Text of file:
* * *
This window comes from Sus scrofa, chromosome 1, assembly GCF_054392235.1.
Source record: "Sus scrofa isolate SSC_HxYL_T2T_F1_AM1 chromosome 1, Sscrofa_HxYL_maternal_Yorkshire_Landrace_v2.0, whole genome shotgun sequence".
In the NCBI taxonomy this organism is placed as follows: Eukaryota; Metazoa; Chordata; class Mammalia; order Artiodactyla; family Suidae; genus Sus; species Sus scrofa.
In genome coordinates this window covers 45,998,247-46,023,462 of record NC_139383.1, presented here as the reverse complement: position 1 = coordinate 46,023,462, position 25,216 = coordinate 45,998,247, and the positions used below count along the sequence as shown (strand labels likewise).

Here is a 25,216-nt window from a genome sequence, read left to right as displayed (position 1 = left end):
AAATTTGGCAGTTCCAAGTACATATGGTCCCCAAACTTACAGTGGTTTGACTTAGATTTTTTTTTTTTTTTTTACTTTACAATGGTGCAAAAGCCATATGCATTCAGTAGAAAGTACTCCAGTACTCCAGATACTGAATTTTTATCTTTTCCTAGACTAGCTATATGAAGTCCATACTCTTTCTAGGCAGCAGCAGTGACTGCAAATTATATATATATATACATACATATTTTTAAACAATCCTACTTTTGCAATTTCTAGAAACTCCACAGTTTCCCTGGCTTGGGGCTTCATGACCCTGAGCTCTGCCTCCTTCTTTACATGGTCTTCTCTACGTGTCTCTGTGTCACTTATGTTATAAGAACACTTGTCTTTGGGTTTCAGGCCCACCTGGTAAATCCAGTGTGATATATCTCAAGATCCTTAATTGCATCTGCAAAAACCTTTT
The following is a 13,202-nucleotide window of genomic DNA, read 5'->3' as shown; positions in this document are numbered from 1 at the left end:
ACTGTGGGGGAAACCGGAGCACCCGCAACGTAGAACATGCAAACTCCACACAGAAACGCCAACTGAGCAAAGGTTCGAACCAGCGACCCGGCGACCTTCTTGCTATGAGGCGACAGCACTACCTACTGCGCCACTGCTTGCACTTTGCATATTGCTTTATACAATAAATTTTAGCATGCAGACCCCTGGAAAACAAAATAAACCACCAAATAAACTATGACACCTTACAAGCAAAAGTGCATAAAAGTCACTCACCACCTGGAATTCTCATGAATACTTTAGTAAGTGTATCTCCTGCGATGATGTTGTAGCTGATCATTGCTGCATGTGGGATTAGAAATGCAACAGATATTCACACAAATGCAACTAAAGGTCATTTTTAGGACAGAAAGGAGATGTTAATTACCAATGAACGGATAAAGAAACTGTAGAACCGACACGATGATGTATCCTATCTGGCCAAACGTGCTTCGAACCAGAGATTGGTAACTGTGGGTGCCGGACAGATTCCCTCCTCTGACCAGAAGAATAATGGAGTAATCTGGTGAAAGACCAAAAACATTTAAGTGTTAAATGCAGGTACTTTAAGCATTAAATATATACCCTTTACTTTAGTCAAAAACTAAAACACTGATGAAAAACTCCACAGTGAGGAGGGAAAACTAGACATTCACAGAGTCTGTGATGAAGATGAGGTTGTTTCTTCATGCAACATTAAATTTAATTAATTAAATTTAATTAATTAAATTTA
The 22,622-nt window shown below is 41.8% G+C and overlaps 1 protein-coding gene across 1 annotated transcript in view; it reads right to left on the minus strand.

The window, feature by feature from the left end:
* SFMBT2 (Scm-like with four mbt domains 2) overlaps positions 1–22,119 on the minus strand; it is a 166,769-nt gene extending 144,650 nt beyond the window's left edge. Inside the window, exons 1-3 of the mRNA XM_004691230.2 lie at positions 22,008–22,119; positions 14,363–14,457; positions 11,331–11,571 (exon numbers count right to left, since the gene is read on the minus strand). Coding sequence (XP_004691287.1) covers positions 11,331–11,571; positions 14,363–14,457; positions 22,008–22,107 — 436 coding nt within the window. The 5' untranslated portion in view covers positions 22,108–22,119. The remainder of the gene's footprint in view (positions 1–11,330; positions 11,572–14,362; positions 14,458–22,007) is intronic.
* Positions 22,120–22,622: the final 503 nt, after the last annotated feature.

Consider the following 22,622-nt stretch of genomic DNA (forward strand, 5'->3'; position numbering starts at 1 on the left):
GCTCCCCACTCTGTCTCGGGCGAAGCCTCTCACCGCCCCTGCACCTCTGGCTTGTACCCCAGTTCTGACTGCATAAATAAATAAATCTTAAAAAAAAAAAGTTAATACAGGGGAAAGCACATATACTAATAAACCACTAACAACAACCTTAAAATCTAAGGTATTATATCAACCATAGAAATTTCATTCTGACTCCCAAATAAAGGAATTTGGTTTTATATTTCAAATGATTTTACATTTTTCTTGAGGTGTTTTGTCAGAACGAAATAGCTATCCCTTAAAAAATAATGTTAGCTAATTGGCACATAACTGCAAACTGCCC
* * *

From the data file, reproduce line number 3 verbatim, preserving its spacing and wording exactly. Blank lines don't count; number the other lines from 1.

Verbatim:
In the NCBI taxonomy this organism is placed as follows: Eukaryota; Metazoa; Chordata; class Mammalia; order Artiodactyla; family Suidae; genus Sus; species Sus scrofa.